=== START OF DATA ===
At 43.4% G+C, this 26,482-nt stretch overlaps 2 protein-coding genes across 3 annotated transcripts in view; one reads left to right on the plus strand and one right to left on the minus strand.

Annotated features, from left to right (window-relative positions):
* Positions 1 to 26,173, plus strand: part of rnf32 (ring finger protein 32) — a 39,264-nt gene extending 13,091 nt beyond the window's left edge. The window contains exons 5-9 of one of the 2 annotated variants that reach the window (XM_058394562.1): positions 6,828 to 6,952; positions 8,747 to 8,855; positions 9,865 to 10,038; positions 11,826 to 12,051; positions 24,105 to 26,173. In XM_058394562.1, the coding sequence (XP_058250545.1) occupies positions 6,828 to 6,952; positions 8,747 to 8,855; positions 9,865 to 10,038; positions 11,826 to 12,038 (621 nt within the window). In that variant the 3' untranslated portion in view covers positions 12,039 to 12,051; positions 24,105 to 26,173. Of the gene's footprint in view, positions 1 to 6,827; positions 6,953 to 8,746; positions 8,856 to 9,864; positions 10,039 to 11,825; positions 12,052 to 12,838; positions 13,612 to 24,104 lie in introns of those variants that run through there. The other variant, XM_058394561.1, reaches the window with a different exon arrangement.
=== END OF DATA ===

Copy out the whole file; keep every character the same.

At 43.4% G+C, this 26,482-nt stretch overlaps 2 protein-coding genes across 3 annotated transcripts in view; one reads left to right on the plus strand and one right to left on the minus strand.

Annotated features, from left to right (window-relative positions):
* Positions 1 to 26,173, plus strand: part of rnf32 (ring finger protein 32) — a 39,264-nt gene extending 13,091 nt beyond the window's left edge. The window contains exons 5-9 of one of the 2 annotated variants that reach the window (XM_058394562.1): positions 6,828 to 6,952; positions 8,747 to 8,855; positions 9,865 to 10,038; positions 11,826 to 12,051; positions 24,105 to 26,173. In XM_058394562.1, the coding sequence (XP_058250545.1) occupies positions 6,828 to 6,952; positions 8,747 to 8,855; positions 9,865 to 10,038; positions 11,826 to 12,038 (621 nt within the window). In that variant the 3' untranslated portion in view covers positions 12,039 to 12,051; positions 24,105 to 26,173. Of the gene's footprint in view, positions 1 to 6,827; positions 6,953 to 8,746; positions 8,856 to 9,864; positions 10,039 to 11,825; positions 12,052 to 12,838; positions 13,612 to 24,104 lie in introns of those variants that run through there. The other variant, XM_058394561.1, reaches the window with a different exon arrangement.